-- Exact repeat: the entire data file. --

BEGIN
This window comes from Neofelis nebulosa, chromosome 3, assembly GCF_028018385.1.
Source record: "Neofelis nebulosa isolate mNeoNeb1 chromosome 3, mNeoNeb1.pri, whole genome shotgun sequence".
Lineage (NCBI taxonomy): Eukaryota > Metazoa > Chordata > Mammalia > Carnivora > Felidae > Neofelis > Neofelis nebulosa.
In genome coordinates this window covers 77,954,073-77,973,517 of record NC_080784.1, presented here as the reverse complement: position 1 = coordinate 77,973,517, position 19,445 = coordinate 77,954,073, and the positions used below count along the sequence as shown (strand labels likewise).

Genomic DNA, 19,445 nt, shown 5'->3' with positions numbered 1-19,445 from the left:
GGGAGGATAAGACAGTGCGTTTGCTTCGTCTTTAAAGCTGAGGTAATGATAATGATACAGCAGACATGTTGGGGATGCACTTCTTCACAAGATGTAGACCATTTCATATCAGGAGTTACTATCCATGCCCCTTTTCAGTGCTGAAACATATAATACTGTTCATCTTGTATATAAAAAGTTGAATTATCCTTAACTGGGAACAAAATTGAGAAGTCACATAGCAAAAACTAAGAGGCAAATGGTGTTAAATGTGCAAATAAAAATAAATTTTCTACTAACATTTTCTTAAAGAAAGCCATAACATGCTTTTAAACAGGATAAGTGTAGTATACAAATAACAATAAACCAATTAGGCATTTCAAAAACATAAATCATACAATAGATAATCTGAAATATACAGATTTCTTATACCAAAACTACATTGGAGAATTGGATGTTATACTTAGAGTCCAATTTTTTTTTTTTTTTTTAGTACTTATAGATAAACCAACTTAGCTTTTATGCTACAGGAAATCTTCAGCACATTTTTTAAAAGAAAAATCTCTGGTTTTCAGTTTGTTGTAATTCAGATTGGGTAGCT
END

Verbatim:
This window comes from Neofelis nebulosa, chromosome 3, assembly GCF_028018385.1.
Source record: "Neofelis nebulosa isolate mNeoNeb1 chromosome 3, mNeoNeb1.pri, whole genome shotgun sequence".
Lineage (NCBI taxonomy): Eukaryota > Metazoa > Chordata > Mammalia > Carnivora > Felidae > Neofelis > Neofelis nebulosa.
In genome coordinates this window covers 77,954,073-77,973,517 of record NC_080784.1, presented here as the reverse complement: position 1 = coordinate 77,973,517, position 19,445 = coordinate 77,954,073, and the positions used below count along the sequence as shown (strand labels likewise).

Genomic DNA, 19,445 nt, shown 5'->3' with positions numbered 1-19,445 from the left:
GGGAGGATAAGACAGTGCGTTTGCTTCGTCTTTAAAGCTGAGGTAATGATAATGATACAGCAGACATGTTGGGGATGCACTTCTTCACAAGATGTAGACCATTTCATATCAGGAGTTACTATCCATGCCCCTTTTCAGTGCTGAAACATATAATACTGTTCATCTTGTATATAAAAAGTTGAATTATCCTTAACTGGGAACAAAATTGAGAAGTCACATAGCAAAAACTAAGAGGCAAATGGTGTTAAATGTGCAAATAAAAATAAATTTTCTACTAACATTTTCTTAAAGAAAGCCATAACATGCTTTTAAACAGGATAAGTGTAGTATACAAATAACAATAAACCAATTAGGCATTTCAAAAACATAAATCATACAATAGATAATCTGAAATATACAGATTTCTTATACCAAAACTACATTGGAGAATTGGATGTTATACTTAGAGTCCAATTTTTTTTTTTTTTTTTAGTACTTATAGATAAACCAACTTAGCTTTTATGCTACAGGAAATCTTCAGCACATTTTTTAAAAGAAAAATCTCTGGTTTTCAGTTTGTTGTAATTCAGATTGGGTAGCT